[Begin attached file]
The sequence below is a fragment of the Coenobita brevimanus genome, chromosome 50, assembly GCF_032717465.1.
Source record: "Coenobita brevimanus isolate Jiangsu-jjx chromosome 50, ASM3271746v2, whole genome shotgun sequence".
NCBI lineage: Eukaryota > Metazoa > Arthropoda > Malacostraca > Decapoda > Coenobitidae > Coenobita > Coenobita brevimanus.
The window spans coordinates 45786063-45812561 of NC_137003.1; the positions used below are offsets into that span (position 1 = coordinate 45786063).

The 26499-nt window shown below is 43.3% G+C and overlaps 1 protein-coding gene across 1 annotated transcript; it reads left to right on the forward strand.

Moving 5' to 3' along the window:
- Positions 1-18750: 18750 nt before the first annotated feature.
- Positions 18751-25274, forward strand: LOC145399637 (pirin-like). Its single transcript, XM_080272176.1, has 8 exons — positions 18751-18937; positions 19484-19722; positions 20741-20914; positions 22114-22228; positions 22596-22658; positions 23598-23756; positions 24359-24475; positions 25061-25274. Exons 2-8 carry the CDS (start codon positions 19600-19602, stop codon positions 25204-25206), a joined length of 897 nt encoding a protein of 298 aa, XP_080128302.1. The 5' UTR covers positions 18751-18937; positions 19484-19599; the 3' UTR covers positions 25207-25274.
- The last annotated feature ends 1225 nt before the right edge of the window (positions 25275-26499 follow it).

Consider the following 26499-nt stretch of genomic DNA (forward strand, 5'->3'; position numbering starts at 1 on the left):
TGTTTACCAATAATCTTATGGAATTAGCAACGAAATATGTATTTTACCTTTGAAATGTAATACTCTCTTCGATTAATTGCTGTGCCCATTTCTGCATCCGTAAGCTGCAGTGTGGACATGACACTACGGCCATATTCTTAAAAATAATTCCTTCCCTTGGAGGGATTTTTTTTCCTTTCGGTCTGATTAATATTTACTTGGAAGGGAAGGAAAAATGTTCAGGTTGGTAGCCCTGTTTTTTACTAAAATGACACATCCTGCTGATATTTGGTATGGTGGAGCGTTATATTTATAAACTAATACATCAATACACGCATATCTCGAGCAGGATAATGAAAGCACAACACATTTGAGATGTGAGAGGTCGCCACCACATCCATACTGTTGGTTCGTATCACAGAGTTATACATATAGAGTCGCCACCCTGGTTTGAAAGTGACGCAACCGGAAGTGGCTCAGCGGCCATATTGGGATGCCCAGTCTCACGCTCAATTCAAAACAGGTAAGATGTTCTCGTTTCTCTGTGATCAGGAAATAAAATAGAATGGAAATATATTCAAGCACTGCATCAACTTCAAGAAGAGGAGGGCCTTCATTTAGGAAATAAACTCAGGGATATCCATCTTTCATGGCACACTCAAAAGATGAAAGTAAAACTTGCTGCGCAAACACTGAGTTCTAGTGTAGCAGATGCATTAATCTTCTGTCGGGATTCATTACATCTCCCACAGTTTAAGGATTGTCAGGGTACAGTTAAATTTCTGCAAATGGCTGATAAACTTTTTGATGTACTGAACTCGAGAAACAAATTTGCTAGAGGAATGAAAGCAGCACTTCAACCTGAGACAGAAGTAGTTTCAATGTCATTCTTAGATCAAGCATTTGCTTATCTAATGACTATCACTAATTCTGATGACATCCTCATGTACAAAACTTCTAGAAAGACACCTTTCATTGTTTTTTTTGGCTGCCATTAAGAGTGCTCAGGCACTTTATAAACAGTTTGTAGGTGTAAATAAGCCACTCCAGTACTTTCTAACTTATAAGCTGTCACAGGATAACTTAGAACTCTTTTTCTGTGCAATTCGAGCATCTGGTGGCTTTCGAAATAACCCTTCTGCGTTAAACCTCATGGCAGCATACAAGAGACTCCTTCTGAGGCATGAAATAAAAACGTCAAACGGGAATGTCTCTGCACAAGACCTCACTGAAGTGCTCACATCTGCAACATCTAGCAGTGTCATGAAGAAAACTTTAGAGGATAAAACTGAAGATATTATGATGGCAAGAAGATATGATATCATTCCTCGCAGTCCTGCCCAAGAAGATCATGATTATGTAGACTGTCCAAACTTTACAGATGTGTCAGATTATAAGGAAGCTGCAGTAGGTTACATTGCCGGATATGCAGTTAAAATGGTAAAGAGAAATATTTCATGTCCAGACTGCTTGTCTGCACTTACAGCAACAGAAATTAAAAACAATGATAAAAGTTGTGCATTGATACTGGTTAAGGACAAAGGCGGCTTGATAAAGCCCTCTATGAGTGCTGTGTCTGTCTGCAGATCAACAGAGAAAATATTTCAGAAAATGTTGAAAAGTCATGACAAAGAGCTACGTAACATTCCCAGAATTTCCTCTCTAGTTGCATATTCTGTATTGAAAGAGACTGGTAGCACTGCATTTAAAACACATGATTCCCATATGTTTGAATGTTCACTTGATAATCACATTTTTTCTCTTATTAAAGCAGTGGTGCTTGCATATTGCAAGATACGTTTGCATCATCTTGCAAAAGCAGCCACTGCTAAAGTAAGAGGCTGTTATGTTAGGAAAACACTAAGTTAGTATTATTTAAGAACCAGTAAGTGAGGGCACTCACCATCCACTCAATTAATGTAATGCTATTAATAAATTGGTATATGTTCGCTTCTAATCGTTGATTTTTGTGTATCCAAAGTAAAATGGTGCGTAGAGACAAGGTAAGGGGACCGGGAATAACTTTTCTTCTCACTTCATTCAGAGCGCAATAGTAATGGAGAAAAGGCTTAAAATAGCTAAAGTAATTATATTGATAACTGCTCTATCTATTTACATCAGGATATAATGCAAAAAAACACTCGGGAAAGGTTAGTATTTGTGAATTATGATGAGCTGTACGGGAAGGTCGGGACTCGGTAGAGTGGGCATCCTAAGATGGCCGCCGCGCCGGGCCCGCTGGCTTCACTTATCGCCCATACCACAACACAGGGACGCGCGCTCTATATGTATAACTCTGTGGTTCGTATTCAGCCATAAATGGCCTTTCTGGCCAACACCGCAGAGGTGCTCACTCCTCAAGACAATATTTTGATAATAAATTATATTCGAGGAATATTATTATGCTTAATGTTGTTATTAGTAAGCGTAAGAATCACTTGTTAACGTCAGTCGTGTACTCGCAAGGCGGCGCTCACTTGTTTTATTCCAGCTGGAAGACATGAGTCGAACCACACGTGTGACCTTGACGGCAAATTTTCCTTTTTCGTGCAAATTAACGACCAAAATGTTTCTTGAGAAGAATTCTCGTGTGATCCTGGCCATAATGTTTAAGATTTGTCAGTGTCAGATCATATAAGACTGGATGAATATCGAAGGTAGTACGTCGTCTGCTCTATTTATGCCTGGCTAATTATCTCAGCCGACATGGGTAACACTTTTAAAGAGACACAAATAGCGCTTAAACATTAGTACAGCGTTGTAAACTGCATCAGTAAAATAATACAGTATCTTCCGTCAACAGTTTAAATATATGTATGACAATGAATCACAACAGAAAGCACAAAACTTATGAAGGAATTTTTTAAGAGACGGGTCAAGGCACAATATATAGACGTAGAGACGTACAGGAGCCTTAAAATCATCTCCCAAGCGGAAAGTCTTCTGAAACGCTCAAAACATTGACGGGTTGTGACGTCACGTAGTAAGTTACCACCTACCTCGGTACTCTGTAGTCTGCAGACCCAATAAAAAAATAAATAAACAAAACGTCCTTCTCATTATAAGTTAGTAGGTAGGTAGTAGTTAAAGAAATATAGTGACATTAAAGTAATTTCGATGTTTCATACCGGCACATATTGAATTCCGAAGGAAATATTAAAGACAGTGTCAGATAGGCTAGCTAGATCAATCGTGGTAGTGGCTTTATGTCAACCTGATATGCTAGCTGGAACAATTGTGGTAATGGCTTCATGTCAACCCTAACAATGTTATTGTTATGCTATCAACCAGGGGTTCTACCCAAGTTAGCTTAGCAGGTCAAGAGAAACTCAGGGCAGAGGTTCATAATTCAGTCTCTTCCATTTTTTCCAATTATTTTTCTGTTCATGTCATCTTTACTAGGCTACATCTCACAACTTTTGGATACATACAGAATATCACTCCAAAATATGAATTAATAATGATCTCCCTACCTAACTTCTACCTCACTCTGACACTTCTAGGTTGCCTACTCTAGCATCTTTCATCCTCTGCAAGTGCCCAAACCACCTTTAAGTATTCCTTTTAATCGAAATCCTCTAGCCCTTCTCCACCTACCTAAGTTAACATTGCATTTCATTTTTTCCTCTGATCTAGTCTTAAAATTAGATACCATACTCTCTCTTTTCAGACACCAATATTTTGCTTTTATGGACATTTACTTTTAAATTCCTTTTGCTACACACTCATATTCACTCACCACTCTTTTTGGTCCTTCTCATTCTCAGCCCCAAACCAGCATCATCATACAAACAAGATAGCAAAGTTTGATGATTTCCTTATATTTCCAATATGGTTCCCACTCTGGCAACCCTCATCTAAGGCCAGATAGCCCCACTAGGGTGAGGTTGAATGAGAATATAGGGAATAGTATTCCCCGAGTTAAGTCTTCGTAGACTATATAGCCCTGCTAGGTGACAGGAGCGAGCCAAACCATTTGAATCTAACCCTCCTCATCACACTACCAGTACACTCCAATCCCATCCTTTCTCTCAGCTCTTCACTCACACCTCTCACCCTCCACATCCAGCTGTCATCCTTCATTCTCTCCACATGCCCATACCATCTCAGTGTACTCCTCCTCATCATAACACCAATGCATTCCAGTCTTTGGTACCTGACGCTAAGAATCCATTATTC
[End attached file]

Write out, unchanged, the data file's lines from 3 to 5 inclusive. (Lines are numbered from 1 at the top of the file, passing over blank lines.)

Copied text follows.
NCBI lineage: Eukaryota > Metazoa > Arthropoda > Malacostraca > Decapoda > Coenobitidae > Coenobita > Coenobita brevimanus.
The window spans coordinates 45786063-45812561 of NC_137003.1; the positions used below are offsets into that span (position 1 = coordinate 45786063).

The 26499-nt window shown below is 43.3% G+C and overlaps 1 protein-coding gene across 1 annotated transcript; it reads left to right on the forward strand.